What is the best way to manage calcium supplementation (dosage, duration, etc.) in a 15-year-old female who underwent parathyroidectomy for parathyroid adenoma?
—Arun Kannan, MD, Cochin, Kerala, India

According to Davies et al, up to “70%” of patients may have transient hypoparathyroidism immediately post parathyroidectomy (Clin Endocrinol. 2002;57:145-155). Calcium generally reaches its lowest level at 24-36 hours postoperatively. This transient and mild hypocalcemia does not usually require treatment, particularly in the absence of symptoms. Calcium and parathyroid hormone levels generally normalize within weeks, and the recovery of bone mineral density begins quickly. Symptomatic hypocalcemia is relatively rare and may require treatment with both vitamin D and calcium supplementation (1-2 g calcium daily) in the short term. Davies et al noted that prolonged or permanent hypoparathyroidism is thought to be unusual (<2% of cases) with modern surgical techniques. Hence, long-term calcium supplementation may not be necessary in your patient.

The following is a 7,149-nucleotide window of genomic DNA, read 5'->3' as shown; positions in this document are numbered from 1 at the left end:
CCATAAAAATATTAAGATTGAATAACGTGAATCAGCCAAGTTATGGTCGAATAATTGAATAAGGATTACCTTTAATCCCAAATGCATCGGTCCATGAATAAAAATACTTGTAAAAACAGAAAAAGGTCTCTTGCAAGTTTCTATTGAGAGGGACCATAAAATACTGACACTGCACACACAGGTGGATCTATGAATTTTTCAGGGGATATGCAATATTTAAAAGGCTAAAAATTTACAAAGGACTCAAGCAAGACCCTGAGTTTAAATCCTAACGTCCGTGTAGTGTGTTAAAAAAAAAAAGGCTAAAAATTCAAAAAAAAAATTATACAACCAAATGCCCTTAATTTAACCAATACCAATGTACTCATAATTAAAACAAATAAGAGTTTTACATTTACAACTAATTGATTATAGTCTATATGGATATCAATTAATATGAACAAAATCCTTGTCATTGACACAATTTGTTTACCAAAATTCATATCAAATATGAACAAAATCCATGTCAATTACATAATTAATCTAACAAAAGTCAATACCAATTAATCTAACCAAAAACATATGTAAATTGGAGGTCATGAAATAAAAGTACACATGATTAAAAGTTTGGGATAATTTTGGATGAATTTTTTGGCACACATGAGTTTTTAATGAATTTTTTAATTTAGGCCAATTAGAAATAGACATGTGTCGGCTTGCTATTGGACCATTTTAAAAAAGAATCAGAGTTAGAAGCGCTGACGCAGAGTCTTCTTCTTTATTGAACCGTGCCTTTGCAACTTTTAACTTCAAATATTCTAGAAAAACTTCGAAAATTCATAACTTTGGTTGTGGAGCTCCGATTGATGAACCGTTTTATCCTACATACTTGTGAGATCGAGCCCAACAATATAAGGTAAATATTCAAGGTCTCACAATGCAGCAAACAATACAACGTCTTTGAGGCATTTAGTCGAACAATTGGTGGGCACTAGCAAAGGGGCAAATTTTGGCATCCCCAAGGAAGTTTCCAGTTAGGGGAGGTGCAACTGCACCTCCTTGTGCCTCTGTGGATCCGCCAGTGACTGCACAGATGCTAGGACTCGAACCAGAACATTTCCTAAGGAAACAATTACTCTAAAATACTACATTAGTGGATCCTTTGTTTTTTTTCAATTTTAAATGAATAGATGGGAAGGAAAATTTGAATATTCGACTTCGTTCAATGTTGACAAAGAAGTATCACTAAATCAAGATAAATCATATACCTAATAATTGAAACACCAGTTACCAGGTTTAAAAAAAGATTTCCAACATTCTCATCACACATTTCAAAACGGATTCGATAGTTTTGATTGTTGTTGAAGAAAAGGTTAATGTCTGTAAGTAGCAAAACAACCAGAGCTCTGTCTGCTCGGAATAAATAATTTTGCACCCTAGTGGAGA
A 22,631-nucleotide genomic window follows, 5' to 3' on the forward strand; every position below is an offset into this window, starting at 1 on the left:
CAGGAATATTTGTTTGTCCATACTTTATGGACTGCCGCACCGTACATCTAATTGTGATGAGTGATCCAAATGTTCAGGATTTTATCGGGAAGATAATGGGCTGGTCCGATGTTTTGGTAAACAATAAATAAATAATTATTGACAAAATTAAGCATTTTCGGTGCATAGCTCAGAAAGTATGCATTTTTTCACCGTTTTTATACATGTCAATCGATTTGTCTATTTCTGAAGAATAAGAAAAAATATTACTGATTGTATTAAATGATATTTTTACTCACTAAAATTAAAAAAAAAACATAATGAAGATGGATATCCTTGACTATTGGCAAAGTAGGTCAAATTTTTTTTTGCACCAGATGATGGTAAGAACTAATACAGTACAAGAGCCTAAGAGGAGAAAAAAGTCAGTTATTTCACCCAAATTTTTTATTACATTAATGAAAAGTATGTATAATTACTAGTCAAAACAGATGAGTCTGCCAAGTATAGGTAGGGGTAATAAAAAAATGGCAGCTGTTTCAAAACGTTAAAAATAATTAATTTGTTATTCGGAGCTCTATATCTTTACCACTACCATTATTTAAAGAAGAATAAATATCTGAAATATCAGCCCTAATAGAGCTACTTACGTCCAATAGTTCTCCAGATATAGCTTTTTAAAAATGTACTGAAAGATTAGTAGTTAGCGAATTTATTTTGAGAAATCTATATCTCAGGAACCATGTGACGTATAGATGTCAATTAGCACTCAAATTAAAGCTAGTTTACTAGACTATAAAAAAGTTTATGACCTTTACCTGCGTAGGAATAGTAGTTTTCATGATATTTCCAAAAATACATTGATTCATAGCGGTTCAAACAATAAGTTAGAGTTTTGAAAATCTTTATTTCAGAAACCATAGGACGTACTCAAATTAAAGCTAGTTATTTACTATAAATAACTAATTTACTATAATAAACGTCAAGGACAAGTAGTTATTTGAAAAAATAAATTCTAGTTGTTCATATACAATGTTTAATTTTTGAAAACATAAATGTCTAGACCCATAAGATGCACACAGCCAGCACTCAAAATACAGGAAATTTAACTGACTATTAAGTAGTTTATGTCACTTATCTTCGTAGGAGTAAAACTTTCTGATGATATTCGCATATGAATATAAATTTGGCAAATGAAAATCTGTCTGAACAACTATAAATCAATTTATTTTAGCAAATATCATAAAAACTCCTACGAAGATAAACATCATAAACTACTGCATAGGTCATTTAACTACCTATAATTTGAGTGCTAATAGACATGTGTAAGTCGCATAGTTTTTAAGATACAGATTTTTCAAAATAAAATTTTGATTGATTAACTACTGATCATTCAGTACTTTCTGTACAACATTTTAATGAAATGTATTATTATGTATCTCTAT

—Christopher Ruser, MD (115-22)

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